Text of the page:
On very rare occasions, programming might involve some creative rule bending to get the job done. Doing something in a way that the original designers of the language probably never anticipated and might even be horrified to observe. When you come across code like this, you might stare at it and swear that it’s just broken. Yet it works. You’ll curse that you don’t know how it works. You’ll stare at it some more. Then the light goes on – the epiphany! And then it’s “How they hell did they come up with that?” You marvel at the ingenuity. The sheer sneakiness.
Well, here’s such a story. It’s become something of a cult classic (even if it’s a pretty small cult).
Tom Duff was a programmer working at Lucasfilm in the 1980s. You know, Lucasfilm, famous for that “Star Wars” thing. Well, Lucasfilm used some cutting edge technology and tended to push it to the limit. Tom was working on improving the performance of a real-time animation playback program that ran at only half the speed required. Tom traced the problem to code that copied large blocks of data. The naive implementation was too slow, but Tom figured he could use a well-known optimization technique called “loop unrolling” to eliminate half the instructions, thus doubling performance.
Tom wrote the loop unrolled code in the “C” programming language but used a fiendish trick that seriously bent the language rules. While Tom’s code was technically still legal “C” his creative rule bending almost certainly could not have been imagined by Dennis Ritchie, the creator of the C programming language. Tom’s hack was so bad that Tom later wrote to Dennis showing his code, along with the following admission:
“Disgusting, no? But it compiles and runs just fine. I feel a combination of pride and revulsion at this discovery. If no one’s thought of it before, I think I’ll name it after myself.”
And thus was born “Duff’s device.”
We’ll leave it to you to read the code and discover the surprise, disgust and admiration for Tom’s creative rule breaking.
We end the year with “SQL Injection.” This exploitation technique is a favorite of Jed Mitten, our Senior Security Researcher. Here’s Jed’s explanation: SQL Injection has been a prime target for web application exploitation, and it has enjoyed the #1 spot on the OWASP Top 10 list for over a decade . It involves accessing the backend SQL database through the browser by manipulating the query string. It has been used in hundreds of security incidents, defacements, and service interruptions , and thus all user-controlled web parameters must be sanitized first. The continued exploitation of SQL injection goes to show that security and convenience are still forever at odds with one another.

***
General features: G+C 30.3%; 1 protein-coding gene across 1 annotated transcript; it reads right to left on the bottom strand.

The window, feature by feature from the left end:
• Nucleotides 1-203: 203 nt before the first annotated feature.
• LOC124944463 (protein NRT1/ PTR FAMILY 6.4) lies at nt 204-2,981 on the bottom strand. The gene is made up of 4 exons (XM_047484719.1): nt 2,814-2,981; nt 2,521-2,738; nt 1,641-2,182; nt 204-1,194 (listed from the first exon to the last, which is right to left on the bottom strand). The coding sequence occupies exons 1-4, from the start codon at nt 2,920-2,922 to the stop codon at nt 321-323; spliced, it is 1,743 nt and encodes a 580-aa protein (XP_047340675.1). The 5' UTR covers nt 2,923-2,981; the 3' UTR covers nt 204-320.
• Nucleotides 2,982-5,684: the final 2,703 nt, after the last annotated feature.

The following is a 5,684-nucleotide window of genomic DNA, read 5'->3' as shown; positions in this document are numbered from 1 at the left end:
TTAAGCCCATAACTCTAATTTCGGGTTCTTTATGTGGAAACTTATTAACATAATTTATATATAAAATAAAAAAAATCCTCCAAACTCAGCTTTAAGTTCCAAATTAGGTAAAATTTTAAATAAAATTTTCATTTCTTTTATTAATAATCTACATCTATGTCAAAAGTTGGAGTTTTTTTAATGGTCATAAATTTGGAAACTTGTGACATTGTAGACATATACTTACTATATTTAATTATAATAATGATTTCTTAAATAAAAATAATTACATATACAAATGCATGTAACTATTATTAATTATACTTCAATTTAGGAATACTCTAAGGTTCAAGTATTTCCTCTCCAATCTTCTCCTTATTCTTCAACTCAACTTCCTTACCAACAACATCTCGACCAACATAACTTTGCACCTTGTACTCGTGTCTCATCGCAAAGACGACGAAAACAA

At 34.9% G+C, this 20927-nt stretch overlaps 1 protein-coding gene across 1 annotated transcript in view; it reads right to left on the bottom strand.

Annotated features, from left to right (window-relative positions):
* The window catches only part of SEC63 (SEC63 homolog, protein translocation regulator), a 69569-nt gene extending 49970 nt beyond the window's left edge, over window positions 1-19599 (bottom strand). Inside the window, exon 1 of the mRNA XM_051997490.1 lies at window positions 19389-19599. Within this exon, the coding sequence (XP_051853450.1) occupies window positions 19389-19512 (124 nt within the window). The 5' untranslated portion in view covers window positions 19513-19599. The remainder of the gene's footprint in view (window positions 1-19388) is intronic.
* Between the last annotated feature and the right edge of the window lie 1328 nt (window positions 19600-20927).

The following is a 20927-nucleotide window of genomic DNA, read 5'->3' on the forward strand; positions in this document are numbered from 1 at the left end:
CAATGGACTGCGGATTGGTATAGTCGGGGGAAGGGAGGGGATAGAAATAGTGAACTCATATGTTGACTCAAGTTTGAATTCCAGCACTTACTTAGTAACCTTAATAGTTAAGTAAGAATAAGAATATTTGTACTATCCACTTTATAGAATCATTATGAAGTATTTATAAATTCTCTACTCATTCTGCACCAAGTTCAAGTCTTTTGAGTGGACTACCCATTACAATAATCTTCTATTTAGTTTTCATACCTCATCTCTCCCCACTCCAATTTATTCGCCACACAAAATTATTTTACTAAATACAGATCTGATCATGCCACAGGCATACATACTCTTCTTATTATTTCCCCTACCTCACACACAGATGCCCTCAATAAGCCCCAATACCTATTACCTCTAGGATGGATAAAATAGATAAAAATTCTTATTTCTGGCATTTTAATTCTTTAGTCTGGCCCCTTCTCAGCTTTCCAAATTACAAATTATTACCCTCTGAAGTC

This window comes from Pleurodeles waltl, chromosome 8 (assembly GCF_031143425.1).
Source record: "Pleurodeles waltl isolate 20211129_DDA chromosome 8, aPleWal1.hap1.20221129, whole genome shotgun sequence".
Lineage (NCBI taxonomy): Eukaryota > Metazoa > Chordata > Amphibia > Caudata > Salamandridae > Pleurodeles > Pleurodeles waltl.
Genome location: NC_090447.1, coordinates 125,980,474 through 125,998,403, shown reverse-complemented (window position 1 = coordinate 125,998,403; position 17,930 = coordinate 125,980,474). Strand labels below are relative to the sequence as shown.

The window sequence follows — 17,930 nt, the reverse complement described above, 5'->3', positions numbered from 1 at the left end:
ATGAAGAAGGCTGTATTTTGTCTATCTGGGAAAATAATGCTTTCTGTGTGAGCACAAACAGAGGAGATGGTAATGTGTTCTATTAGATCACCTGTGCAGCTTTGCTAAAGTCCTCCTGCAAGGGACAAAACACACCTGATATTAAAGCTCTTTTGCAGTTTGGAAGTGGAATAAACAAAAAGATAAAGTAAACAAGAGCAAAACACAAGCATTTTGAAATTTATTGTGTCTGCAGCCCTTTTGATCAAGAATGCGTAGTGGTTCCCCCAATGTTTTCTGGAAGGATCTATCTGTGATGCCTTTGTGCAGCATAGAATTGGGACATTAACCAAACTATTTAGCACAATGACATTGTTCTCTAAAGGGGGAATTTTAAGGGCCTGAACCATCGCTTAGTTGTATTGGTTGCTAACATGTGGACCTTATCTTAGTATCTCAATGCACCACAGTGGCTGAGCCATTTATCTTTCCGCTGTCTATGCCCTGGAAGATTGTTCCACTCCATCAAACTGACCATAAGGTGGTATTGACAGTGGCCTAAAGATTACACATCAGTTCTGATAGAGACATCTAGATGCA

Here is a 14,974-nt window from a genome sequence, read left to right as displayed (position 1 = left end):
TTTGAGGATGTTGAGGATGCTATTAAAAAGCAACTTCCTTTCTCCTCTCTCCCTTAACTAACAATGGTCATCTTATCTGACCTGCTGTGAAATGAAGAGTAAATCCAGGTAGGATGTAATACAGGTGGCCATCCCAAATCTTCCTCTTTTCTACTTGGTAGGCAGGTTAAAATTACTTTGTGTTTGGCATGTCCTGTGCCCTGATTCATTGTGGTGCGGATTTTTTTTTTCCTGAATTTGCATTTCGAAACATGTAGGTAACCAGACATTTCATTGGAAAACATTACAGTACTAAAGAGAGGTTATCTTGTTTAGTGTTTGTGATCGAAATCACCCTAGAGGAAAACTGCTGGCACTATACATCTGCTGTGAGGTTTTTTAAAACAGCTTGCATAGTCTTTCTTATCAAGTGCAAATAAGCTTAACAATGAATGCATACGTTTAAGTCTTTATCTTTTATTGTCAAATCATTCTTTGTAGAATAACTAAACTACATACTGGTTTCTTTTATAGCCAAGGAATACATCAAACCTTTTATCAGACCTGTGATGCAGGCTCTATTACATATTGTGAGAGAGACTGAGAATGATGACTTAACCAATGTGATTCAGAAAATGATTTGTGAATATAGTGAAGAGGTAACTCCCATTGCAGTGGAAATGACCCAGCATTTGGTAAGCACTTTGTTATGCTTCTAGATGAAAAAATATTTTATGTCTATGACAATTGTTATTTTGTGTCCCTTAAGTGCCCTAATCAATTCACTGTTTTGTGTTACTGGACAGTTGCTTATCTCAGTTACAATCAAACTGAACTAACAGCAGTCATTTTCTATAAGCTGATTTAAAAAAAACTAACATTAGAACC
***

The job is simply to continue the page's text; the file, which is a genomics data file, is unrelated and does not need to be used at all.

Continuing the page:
Robert Morris is the “OG” insider threat of our time. In 1988, before the World Wide Web, Cornell grad Morris hacked into a MIT terminal and released his worm into the world. (then, a collection of computers used by the military and universities) The worm targeted computers running a specific version of the Unix operating system, reproducing itself endlessly while rendering email and basic functions impossible. Though the worm was harmless, its speed and scale broke the internet. To counteract the worm, computers had to be pulled offline and wiped clean before they could be plugged back in. This took several days, and would’ve been *more than* catastrophic in today’s cloud era.
The FBI investigated Morris and found him guilty under the Computer Fraud and Abuse Act. Morris’ trial was a wake up moment for the security industry, which felt a growing urgency to create new infrastructure to address cyber crime. Spared from jail time, Morris was given a fine, probation, and an order to complete 400 hours of community service.
Morris went on to co-found ViaWeb and Y Combinator. MIT bore no grudges when they hired him to become an assistant professor in 1999.
Last updated 2/11/2020. Steph Yeo & Sunny Volkert